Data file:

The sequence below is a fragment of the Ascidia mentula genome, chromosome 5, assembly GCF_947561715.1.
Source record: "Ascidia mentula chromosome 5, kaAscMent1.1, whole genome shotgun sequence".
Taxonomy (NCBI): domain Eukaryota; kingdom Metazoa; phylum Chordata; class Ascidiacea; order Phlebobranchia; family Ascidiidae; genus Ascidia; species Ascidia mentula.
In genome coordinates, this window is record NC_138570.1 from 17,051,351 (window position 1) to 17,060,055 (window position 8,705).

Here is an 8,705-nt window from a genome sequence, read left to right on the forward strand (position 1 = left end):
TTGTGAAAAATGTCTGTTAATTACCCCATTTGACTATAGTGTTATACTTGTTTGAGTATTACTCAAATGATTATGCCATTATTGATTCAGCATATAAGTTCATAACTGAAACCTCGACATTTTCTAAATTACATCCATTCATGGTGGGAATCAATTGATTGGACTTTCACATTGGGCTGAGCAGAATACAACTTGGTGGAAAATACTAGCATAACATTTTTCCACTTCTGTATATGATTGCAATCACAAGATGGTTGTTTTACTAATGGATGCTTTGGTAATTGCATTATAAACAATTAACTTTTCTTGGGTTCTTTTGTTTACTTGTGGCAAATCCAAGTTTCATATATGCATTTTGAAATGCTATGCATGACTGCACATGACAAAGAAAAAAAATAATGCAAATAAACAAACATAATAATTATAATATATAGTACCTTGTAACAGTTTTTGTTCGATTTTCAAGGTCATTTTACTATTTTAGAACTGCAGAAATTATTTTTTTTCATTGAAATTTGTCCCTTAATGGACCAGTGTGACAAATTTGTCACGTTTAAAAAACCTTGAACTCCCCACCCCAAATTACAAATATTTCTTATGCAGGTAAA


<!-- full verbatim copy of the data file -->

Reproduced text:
The sequence below is a fragment of the Ascidia mentula genome, chromosome 5, assembly GCF_947561715.1.
Source record: "Ascidia mentula chromosome 5, kaAscMent1.1, whole genome shotgun sequence".
Taxonomy (NCBI): domain Eukaryota; kingdom Metazoa; phylum Chordata; class Ascidiacea; order Phlebobranchia; family Ascidiidae; genus Ascidia; species Ascidia mentula.
In genome coordinates, this window is record NC_138570.1 from 17,051,351 (window position 1) to 17,060,055 (window position 8,705).

Here is an 8,705-nt window from a genome sequence, read left to right on the forward strand (position 1 = left end):
TTGTGAAAAATGTCTGTTAATTACCCCATTTGACTATAGTGTTATACTTGTTTGAGTATTACTCAAATGATTATGCCATTATTGATTCAGCATATAAGTTCATAACTGAAACCTCGACATTTTCTAAATTACATCCATTCATGGTGGGAATCAATTGATTGGACTTTCACATTGGGCTGAGCAGAATACAACTTGGTGGAAAATACTAGCATAACATTTTTCCACTTCTGTATATGATTGCAATCACAAGATGGTTGTTTTACTAATGGATGCTTTGGTAATTGCATTATAAACAATTAACTTTTCTTGGGTTCTTTTGTTTACTTGTGGCAAATCCAAGTTTCATATATGCATTTTGAAATGCTATGCATGACTGCACATGACAAAGAAAAAAAATAATGCAAATAAACAAACATAATAATTATAATATATAGTACCTTGTAACAGTTTTTGTTCGATTTTCAAGGTCATTTTACTATTTTAGAACTGCAGAAATTATTTTTTTTCATTGAAATTTGTCCCTTAATGGACCAGTGTGACAAATTTGTCACGTTTAAAAAACCTTGAACTCCCCACCCCAAATTACAAATATTTCTTATGCAGGTAAA